Perception Review

Should you find your way through the dark?

The Switch’s library is becoming more diverse with every passing week, and we are getting a broader range of titles. Some of these, like Perception, have a unique premise and really push the subject matter in hand.

Perception raises many compelling questions and sets them all within the formula of the modern survival-horror genre. Similar to games such as Amnesia and Outlast, you don’t have ways to fight back against the threats you’ll find. Instead, all you can do is to find someplace to hide and wait for it to become safe. What the game does to stand out from these other titles is creating a very interesting gameplay mechanic over an original and unique concept.



In Perception you control a blind woman named Cassie and, despite her condition, she is a strong and independent character. She is motivated by repeated dreams of a mansion that she never visited before, so she decides to travel to the place with the intention of uncovering what has happened there and how she’s connected to those events. The game doesn’t go all the way into trying to emulate Cassie’s visual impairment, but Cassie can only ‘see’ with a kind of echo-location styled-mechanic.

You play as Cassie from a first-person perspective and the mansion (and its surroundings) are entirely built with a very detailed 3D-style. The catch is that you can only see it when you have some kind of sound reverberating through your location. Whether that’s wind blowing through a window, water dropping on a distance place or even of your footsteps – these highlight the environment near you, adding to it a very ghostly effect, blending perfectly with the games’ unsettling atmosphere. Stand still silently and you won’t see anything.



The main mechanics of Perception play around with that idea. Cassie isn’t limited to the ambient noise only, she has a cane at her disposal. By pressing the ZR button, she hits the floor with it, creating a sound wave that makes her surroundings visible for a brief moment. This is crucial to the exploration of the old mansion, but can also be used against you. The presence that inhabits the mansion can find you if you make too much noise. Due to this, you’re constantly trying to find a balance between walking in the darkness and using sound to be aware of where you are.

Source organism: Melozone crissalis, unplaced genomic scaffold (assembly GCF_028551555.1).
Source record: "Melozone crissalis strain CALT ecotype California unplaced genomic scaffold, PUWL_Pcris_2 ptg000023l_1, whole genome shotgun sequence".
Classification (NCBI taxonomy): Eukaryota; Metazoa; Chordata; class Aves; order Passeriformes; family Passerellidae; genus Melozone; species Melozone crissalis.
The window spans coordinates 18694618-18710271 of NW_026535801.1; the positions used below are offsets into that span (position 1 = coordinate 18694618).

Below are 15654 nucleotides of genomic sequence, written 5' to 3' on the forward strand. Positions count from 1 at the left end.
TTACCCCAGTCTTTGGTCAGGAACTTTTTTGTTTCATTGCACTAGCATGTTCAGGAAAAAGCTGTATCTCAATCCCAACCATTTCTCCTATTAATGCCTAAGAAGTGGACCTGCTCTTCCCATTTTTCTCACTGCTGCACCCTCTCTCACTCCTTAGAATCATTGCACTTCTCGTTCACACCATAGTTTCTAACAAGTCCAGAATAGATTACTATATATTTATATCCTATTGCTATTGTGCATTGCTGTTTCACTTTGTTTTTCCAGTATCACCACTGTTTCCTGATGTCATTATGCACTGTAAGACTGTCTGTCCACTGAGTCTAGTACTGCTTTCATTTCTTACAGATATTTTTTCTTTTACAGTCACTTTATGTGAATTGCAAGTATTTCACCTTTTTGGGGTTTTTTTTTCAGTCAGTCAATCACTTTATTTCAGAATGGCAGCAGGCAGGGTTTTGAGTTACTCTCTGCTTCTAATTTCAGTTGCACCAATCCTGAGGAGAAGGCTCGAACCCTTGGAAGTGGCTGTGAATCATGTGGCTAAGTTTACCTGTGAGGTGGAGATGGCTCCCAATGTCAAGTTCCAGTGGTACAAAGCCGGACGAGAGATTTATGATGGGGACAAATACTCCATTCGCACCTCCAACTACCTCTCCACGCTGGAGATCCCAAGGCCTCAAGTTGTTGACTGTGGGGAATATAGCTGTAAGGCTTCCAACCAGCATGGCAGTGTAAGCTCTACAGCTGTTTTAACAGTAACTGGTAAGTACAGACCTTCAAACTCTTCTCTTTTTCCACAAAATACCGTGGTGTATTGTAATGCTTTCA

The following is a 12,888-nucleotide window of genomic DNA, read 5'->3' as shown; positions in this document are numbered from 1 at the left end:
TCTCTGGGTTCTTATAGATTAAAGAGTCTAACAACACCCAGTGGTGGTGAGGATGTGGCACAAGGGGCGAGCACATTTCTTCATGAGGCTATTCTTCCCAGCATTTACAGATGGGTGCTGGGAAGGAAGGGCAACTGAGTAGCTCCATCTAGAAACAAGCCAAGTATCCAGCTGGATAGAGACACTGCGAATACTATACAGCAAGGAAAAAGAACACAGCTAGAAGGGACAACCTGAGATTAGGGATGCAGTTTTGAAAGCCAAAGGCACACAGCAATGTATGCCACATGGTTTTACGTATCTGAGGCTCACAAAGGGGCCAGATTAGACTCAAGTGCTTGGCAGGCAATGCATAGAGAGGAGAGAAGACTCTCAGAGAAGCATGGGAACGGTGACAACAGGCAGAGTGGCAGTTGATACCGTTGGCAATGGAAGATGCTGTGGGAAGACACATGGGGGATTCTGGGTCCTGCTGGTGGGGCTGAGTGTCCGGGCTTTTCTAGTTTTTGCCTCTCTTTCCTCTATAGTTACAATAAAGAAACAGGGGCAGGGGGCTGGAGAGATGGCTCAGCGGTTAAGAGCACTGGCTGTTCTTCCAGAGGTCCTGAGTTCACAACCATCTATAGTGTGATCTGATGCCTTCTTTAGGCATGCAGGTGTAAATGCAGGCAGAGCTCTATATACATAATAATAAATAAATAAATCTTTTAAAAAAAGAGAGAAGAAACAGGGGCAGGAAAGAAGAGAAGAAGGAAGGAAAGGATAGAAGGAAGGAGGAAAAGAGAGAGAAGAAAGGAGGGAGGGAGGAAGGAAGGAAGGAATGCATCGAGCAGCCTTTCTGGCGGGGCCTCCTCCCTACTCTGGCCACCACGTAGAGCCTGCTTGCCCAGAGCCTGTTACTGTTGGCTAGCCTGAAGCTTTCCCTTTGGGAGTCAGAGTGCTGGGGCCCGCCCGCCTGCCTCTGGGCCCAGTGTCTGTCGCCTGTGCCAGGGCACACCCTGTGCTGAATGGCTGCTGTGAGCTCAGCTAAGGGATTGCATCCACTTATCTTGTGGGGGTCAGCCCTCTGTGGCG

As you explore the mansion, Perception’s narrative unfolds in the form of visions, memories and collectables explaining the stories of the different generations that lived there. Similar to the audio diaries in Bioshock or items in Gone Home, you follow multiple narratives in tandem, and have to compile them together. Some stories are better than others, and they often bring up some interesting subjects – although they don’t usually have a satisfying closure.

Most interesting, though, is Cassie’s own adventure. As the game progresses, the mansion itself will change, playing tricks on you. At a moment’s notice, an already familiar place will become unfamiliar, with new and unexpected things present to frighten you. Unfortunately, with up to four hours, Perception doesn’t seem to scare long enough.

Nevertheless, if you’re up for a haunting story-driven experience on Switch, this may be the game to fill that gap.